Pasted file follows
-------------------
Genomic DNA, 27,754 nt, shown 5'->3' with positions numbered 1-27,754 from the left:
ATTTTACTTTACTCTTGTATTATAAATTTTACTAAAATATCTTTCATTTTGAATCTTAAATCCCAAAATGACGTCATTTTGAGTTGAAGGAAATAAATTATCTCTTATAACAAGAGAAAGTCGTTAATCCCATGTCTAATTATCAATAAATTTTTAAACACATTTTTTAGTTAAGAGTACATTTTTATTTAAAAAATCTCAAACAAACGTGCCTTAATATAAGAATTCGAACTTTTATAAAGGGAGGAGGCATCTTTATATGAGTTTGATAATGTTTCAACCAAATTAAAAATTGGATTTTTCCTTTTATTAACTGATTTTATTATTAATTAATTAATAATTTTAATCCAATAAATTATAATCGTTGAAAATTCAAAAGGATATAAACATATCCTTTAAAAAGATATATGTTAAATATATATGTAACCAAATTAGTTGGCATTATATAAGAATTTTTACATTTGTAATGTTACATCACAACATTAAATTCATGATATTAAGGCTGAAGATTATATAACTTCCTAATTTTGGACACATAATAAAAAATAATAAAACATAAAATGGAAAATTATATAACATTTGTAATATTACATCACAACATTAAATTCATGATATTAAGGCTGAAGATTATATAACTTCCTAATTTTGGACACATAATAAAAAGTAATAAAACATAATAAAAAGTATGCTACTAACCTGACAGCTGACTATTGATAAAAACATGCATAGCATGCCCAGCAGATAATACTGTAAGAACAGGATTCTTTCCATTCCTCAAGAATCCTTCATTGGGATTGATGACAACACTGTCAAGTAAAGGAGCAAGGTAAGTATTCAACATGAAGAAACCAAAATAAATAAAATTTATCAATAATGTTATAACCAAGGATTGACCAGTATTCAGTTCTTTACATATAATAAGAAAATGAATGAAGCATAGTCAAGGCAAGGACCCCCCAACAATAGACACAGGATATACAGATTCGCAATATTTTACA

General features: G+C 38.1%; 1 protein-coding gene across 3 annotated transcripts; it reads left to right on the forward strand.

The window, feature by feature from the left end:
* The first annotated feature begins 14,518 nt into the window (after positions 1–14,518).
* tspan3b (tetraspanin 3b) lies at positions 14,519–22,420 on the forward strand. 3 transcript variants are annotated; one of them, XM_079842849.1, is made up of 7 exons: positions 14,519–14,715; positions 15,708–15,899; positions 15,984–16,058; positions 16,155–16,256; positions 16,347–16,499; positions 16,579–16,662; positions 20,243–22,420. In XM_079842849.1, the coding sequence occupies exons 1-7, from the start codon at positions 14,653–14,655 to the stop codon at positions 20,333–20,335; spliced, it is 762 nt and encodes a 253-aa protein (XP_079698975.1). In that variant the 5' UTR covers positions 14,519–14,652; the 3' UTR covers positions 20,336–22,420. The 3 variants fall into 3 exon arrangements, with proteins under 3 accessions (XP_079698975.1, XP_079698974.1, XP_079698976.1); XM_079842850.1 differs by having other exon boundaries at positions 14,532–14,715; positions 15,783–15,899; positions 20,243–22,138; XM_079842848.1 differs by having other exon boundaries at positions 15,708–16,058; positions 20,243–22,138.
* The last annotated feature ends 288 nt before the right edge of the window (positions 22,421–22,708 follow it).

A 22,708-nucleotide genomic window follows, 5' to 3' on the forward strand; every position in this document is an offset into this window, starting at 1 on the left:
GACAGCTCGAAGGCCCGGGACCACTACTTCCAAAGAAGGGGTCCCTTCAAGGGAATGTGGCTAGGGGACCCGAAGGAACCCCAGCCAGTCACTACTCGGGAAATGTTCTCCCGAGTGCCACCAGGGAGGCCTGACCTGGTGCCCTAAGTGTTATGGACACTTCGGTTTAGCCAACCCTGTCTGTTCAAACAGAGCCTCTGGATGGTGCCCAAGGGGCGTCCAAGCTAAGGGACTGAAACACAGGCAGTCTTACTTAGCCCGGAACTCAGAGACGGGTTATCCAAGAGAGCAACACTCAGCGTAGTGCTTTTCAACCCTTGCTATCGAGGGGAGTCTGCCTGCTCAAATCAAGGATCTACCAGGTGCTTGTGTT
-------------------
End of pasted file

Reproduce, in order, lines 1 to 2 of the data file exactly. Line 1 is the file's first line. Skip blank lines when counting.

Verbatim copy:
Genomic DNA, 27,754 nt, shown 5'->3' with positions numbered 1-27,754 from the left:
ATTTTACTTTACTCTTGTATTATAAATTTTACTAAAATATCTTTCATTTTGAATCTTAAATCCCAAAATGACGTCATTTTGAGTTGAAGGAAATAAATTATCTCTTATAACAAGAGAAAGTCGTTAATCCCATGTCTAATTATCAATAAATTTTTAAACACATTTTTTAGTTAAGAGTACATTTTTATTTAAAAAATCTCAAACAAACGTGCCTTAATATAAGAATTCGAACTTTTATAAAGGGAGGAGGCATCTTTATATGAGTTTGATAATGTTTCAACCAAATTAAAAATTGGATTTTTCCTTTTATTAACTGATTTTATTATTAATTAATTAATAATTTTAATCCAATAAATTATAATCGTTGAAAATTCAAAAGGATATAAACATATCCTTTAAAAAGATATATGTTAAATATATATGTAACCAAATTAGTTGGCATTATATAAGAATTTTTACATTTGTAATGTTACATCACAACATTAAATTCATGATATTAAGGCTGAAGATTATATAACTTCCTAATTTTGGACACATAATAAAAAATAATAAAACATAAAATGGAAAATTATATAACATTTGTAATATTACATCACAACATTAAATTCATGATATTAAGGCTGAAGATTATATAACTTCCTAATTTTGGACACATAATAAAAAGTAATAAAACATAATAAAAAGTATGCTACTAACCTGACAGCTGACTATTGATAAAAACATGCATAGCATGCCCAGCAGATAATACTGTAAGAACAGGATTCTTTCCATTCCTCAAGAATCCTTCATTGGGATTGATGACAACACTGTCAAGTAAAGGAGCAAGGTAAGTATTCAACATGAAGAAACCAAAATAAATAAAATTTATCAATAATGTTATAACCAAGGATTGACCAGTATTCAGTTCTTTACATATAATAAGAAAATGAATGAAGCATAGTCAAGGCAAGGACCCCCCAACAATAGACACAGGATATACAGATTCGCAATATTTTACA